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Is debt answer to Middle East economic troubles?

The forecast for growth across the Middle East and North Africa is bleak. Unfortunately for the regions, heavy debt appears to be one way out.
A man walks past a currency exchange bureau advertisement showing images of the U.S. dollar and other currencies in Cairo, Egypt, April 2, 2019. REUTERS/Mohamed Abd El Ghany - RC1BF9442E80

The International Monetary Fund (IMF) and World Bank Group spring meetings begin this week in Washington. As finance ministers and economic policy teams enjoy the cherry blossoms, the forecast for growth in the Middle East and North Africa looks more like winter. Real gross domestic product (GDP) growth across the Middle East and North Africa regions is expected to average 1.5% in 2019. Growth prospects are low, tied to low growth in the United States and Europe. There are pockets of higher growth inside the region, notably in places where reforms are underway — or the bounce back from war or bleaker times has begun. Where there are bright spots says a lot about the outlook for the region as a whole. For example, "notable expansions" are expected in Yemen and Iraq in 2019, according to the World Bank.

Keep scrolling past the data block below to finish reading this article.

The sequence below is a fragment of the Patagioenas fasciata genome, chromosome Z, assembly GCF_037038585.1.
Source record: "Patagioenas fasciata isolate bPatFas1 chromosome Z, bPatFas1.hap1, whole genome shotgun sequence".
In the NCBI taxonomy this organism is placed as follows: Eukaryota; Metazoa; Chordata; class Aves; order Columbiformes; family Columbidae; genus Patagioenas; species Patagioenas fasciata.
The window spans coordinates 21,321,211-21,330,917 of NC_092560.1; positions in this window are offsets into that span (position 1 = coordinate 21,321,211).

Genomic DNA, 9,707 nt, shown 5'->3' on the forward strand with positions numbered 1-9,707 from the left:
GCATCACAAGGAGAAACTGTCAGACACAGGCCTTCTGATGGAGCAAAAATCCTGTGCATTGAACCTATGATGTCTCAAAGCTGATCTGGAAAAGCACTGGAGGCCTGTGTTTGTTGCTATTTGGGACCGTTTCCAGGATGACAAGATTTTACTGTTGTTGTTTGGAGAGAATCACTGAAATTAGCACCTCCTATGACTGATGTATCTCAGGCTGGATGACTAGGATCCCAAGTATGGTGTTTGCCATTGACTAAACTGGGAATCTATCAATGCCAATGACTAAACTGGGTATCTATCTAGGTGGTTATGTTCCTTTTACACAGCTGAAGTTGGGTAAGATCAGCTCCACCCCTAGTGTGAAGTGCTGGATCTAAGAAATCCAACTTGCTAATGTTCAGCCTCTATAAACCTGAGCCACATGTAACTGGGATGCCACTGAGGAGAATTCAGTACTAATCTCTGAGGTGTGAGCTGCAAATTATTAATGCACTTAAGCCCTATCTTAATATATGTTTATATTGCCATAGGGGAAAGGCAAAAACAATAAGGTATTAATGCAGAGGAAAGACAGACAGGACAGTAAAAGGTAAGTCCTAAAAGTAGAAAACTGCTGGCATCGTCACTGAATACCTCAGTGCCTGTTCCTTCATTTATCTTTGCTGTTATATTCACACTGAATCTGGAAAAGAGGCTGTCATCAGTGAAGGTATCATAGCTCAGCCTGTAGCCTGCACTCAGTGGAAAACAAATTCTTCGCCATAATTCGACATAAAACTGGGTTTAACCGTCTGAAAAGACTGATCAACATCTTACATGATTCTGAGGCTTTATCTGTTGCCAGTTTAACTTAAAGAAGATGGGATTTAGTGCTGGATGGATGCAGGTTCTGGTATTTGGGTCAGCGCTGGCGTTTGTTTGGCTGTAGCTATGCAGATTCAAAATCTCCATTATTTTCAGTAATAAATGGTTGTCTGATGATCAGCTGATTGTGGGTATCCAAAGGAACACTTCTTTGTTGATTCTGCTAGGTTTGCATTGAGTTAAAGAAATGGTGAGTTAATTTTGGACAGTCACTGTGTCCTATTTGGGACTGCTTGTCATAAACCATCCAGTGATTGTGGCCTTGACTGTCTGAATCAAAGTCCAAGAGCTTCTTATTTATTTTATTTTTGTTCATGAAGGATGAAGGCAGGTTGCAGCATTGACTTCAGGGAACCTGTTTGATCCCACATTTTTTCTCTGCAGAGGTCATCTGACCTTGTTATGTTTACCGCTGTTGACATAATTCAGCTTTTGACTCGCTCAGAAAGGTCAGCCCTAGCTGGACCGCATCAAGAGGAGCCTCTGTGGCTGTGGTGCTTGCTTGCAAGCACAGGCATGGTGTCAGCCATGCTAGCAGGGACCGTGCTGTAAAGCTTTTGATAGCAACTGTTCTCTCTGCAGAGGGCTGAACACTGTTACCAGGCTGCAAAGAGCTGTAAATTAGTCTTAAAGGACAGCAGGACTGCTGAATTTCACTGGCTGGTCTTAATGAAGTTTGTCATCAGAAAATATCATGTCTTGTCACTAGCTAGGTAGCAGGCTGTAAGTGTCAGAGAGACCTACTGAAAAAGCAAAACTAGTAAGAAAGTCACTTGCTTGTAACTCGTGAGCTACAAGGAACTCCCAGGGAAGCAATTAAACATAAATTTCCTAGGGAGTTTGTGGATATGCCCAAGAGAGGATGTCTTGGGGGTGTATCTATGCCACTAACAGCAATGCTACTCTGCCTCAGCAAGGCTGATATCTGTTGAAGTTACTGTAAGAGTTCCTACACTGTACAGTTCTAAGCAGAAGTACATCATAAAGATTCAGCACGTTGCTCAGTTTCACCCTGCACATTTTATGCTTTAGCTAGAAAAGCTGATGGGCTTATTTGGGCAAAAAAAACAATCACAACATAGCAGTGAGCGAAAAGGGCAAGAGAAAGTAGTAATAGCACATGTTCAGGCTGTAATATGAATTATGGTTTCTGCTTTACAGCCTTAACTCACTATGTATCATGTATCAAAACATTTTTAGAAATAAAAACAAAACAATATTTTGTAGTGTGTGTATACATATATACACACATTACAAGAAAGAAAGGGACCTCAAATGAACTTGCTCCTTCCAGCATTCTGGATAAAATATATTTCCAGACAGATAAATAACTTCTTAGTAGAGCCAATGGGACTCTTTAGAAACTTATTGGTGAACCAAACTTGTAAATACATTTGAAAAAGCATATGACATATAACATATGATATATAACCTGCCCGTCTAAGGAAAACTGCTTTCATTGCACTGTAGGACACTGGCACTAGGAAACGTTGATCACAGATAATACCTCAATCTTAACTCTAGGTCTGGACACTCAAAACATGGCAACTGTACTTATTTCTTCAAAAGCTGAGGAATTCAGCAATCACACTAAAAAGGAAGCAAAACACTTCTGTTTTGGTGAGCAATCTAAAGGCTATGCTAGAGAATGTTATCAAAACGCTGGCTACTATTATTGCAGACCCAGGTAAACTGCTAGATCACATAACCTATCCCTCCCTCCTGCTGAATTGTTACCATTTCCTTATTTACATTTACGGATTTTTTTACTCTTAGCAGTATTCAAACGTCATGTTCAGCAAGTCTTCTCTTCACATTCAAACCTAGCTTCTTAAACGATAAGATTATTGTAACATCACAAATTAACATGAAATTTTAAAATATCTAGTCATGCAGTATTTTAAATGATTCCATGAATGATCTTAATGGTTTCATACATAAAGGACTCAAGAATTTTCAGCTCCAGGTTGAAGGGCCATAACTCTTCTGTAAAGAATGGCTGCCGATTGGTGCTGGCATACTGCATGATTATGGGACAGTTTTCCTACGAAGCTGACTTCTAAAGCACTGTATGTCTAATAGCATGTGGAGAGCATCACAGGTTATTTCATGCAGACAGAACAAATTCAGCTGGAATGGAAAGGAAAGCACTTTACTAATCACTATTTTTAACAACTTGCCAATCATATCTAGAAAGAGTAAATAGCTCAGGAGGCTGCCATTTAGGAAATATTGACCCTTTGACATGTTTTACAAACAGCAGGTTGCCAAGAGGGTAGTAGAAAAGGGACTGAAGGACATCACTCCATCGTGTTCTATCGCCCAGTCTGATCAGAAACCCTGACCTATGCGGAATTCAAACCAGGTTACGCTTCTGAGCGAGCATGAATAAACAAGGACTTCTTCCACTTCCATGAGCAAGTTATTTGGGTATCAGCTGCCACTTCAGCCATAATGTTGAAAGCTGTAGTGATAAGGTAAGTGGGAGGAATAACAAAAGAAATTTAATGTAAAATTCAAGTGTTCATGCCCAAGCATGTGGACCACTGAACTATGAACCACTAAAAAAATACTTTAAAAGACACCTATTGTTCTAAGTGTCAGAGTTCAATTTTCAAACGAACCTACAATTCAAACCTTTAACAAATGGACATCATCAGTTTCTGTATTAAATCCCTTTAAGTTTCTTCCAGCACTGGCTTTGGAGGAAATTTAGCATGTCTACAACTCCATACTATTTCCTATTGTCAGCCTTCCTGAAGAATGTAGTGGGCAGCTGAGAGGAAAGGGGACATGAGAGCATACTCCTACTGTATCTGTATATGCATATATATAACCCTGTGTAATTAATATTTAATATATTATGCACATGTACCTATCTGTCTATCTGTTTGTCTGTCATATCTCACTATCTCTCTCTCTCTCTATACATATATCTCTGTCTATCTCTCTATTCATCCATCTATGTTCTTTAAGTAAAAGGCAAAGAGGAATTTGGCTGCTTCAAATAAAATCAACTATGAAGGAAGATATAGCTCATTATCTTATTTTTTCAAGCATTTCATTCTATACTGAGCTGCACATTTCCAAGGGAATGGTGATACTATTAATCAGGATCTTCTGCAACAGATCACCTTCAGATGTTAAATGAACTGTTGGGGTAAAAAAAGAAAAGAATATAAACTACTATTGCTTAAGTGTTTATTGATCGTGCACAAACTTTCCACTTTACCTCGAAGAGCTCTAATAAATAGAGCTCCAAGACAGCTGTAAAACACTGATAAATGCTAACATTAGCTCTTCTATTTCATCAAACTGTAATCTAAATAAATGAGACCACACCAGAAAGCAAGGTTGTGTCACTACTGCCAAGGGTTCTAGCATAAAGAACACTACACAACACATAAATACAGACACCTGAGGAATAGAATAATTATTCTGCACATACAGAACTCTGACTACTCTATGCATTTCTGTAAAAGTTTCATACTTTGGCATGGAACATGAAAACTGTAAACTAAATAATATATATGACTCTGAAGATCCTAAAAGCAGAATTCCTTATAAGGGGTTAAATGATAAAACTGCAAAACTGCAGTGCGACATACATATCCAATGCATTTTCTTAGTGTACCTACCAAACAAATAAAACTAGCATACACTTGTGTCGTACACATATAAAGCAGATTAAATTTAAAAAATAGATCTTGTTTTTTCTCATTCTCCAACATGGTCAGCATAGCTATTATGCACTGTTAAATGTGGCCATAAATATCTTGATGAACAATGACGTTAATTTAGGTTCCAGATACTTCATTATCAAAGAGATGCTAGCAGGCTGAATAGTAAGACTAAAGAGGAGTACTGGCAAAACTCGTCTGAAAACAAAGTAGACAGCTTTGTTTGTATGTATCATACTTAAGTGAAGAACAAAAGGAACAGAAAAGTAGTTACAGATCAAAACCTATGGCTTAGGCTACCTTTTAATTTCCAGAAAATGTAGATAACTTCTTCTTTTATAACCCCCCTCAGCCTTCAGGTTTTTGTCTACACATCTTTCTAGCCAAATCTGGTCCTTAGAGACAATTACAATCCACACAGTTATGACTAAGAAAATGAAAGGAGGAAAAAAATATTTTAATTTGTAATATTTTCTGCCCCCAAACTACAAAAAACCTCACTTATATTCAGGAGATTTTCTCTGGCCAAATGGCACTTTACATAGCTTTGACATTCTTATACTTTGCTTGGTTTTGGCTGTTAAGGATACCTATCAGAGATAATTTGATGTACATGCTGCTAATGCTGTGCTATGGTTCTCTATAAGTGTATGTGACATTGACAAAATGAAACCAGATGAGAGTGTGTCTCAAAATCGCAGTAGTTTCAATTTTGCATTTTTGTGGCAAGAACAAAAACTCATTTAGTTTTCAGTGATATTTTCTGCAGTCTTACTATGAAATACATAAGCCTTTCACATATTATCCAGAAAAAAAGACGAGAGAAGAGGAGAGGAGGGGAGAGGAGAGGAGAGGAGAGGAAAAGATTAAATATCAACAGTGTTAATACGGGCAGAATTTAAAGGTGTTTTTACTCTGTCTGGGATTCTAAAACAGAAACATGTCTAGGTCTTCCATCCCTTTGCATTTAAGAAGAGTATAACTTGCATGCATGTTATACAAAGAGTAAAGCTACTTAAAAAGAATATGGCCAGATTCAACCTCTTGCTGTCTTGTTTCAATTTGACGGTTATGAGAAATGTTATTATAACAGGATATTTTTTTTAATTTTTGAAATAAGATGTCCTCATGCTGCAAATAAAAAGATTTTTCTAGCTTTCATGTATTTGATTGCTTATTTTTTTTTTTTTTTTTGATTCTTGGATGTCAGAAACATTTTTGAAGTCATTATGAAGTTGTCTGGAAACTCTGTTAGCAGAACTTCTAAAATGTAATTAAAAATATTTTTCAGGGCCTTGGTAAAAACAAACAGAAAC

In Egypt, for example, the return of its tourism sector has been as important as new taxes and reduced subsidies as a boost to government revenue. Egypt has made some difficult reforms — with a very heavy hand and a cost to human capital — setting an example to the region wary of public reaction to structural reform. As conditions of Egypt’s IMF program, local fuel prices will be indexed to global ones and most energy subsidies will be eliminated by mid-2019. But Egypt has been rewarded already with praise from the World Bank and with its new status as the only country in the Middle East with higher expected growth in 2019 (at 5.5%) than its respective trend from 2011-2016, according to research by Standard Chartered.

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